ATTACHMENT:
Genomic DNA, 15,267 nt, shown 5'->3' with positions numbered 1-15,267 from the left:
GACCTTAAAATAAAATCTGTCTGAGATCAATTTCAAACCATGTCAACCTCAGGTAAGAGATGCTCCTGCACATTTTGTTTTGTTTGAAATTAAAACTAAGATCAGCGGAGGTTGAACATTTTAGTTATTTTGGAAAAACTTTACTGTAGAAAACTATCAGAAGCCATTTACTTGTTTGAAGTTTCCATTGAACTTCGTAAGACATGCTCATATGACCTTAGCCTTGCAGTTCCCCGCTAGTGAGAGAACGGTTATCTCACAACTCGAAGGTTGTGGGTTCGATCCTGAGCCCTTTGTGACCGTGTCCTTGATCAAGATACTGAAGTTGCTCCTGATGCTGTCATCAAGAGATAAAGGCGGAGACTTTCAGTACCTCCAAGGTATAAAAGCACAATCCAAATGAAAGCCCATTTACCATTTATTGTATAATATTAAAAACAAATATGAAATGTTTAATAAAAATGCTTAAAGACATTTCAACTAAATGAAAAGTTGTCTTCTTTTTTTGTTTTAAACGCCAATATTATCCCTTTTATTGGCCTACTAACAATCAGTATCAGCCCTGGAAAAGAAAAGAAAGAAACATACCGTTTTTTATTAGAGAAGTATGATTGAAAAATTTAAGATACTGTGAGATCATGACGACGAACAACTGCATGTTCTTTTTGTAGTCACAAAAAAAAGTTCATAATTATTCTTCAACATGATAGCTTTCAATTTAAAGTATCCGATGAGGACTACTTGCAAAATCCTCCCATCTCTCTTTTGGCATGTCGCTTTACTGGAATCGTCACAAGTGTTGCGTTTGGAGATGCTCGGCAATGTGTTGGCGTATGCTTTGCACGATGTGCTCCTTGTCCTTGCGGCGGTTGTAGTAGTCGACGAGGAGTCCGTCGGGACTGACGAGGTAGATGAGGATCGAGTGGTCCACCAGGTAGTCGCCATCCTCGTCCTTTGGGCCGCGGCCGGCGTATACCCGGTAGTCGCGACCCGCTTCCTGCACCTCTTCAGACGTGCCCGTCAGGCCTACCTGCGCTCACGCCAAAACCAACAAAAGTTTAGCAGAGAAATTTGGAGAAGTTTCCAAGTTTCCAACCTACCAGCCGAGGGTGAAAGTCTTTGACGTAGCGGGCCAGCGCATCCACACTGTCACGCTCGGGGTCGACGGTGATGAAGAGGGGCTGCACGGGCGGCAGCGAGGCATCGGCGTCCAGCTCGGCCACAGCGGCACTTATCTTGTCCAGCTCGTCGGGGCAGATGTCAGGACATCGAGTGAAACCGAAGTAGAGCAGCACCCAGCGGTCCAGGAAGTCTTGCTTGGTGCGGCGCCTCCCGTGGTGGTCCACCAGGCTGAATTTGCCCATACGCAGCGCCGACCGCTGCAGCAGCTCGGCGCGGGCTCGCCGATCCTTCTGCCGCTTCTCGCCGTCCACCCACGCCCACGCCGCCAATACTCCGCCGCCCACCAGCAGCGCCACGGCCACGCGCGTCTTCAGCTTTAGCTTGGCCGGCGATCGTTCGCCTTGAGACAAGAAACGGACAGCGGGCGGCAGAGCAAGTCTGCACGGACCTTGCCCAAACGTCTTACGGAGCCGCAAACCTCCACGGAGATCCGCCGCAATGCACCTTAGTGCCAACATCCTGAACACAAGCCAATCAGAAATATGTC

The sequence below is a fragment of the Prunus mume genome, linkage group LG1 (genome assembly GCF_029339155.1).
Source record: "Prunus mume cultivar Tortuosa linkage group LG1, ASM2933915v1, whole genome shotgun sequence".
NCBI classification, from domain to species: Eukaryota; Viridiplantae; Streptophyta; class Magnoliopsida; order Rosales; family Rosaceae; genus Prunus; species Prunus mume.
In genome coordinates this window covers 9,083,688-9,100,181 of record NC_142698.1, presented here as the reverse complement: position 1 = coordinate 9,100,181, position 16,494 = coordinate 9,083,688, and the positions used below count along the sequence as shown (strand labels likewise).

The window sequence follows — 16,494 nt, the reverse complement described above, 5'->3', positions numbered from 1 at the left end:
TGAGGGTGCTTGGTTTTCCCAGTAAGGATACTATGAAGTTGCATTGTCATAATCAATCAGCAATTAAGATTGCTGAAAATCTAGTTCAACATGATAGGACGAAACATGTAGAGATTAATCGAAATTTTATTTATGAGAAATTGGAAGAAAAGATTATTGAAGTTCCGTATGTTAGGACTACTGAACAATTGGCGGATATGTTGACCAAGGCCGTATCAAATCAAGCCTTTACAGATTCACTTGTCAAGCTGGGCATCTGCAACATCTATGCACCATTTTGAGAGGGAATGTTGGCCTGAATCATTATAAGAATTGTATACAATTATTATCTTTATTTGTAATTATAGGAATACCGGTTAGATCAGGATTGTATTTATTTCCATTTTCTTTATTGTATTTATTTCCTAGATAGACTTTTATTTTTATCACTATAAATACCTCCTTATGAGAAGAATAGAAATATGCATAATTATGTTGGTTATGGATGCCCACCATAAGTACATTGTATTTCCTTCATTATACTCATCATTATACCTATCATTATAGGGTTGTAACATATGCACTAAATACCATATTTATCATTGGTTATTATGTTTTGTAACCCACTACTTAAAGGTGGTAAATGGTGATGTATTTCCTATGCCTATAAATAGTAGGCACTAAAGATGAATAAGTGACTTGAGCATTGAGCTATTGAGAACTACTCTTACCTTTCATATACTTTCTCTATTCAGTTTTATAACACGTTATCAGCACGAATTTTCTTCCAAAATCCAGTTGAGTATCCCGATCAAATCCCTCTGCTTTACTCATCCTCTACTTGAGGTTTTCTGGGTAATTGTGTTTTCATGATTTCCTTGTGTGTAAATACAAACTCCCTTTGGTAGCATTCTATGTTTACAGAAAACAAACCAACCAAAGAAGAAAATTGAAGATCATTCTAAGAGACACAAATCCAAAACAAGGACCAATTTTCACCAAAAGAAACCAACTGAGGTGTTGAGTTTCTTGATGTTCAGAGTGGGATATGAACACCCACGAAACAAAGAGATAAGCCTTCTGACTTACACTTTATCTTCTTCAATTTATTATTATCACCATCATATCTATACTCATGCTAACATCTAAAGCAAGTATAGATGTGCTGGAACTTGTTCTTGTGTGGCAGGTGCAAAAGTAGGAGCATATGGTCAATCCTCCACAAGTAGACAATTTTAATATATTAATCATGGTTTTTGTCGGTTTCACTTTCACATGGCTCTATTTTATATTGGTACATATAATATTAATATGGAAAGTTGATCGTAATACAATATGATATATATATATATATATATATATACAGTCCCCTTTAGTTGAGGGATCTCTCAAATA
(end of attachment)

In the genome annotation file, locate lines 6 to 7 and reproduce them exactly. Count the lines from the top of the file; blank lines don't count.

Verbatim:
In genome coordinates this window covers 9,083,688-9,100,181 of record NC_142698.1, presented here as the reverse complement: position 1 = coordinate 9,100,181, position 16,494 = coordinate 9,083,688, and the positions used below count along the sequence as shown (strand labels likewise).

The window sequence follows — 16,494 nt, the reverse complement described above, 5'->3', positions numbered from 1 at the left end: